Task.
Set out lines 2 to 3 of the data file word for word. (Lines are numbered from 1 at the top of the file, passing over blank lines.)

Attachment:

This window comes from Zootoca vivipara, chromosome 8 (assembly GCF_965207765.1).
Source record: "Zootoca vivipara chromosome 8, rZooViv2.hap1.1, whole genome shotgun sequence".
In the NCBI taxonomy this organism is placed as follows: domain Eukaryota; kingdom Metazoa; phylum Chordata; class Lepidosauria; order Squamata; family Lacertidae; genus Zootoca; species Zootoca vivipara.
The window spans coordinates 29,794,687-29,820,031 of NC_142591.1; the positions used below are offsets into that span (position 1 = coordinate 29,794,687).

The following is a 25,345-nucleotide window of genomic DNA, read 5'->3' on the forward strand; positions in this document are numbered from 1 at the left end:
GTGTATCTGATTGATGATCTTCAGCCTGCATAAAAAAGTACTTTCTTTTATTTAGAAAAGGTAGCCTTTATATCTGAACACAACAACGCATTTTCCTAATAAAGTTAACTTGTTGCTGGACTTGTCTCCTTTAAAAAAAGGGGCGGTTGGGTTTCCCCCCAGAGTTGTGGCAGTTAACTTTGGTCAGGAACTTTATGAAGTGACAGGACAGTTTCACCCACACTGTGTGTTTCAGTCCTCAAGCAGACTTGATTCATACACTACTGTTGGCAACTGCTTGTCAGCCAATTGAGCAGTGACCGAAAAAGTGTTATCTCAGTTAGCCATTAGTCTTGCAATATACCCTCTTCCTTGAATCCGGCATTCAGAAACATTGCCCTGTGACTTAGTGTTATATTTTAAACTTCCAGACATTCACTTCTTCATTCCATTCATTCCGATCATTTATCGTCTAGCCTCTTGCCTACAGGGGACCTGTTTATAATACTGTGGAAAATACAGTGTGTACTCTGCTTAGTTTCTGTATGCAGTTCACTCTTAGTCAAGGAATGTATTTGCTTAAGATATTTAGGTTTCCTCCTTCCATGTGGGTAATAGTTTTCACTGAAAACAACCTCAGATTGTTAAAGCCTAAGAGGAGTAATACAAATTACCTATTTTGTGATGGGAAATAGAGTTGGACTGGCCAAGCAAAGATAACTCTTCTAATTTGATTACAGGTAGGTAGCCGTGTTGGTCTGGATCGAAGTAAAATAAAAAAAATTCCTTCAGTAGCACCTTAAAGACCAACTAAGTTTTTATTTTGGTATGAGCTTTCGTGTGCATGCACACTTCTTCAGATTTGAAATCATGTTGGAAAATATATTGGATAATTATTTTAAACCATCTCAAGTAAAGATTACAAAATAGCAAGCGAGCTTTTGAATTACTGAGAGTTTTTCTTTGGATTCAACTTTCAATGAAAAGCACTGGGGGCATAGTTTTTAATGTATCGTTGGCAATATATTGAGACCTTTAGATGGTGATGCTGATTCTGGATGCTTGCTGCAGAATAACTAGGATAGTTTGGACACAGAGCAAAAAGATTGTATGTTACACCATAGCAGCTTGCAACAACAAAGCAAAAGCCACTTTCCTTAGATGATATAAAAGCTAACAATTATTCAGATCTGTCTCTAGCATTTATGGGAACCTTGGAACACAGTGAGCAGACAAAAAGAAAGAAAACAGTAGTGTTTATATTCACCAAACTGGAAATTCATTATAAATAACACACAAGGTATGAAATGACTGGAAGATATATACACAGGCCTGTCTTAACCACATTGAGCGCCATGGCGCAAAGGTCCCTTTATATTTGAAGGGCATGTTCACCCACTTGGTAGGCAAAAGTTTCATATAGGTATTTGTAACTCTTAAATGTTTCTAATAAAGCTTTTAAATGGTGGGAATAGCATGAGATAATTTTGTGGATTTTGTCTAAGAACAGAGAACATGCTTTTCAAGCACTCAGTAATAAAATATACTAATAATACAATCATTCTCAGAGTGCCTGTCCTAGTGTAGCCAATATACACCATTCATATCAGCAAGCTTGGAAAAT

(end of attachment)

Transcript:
Source record: "Zootoca vivipara chromosome 8, rZooViv2.hap1.1, whole genome shotgun sequence".
In the NCBI taxonomy this organism is placed as follows: domain Eukaryota; kingdom Metazoa; phylum Chordata; class Lepidosauria; order Squamata; family Lacertidae; genus Zootoca; species Zootoca vivipara.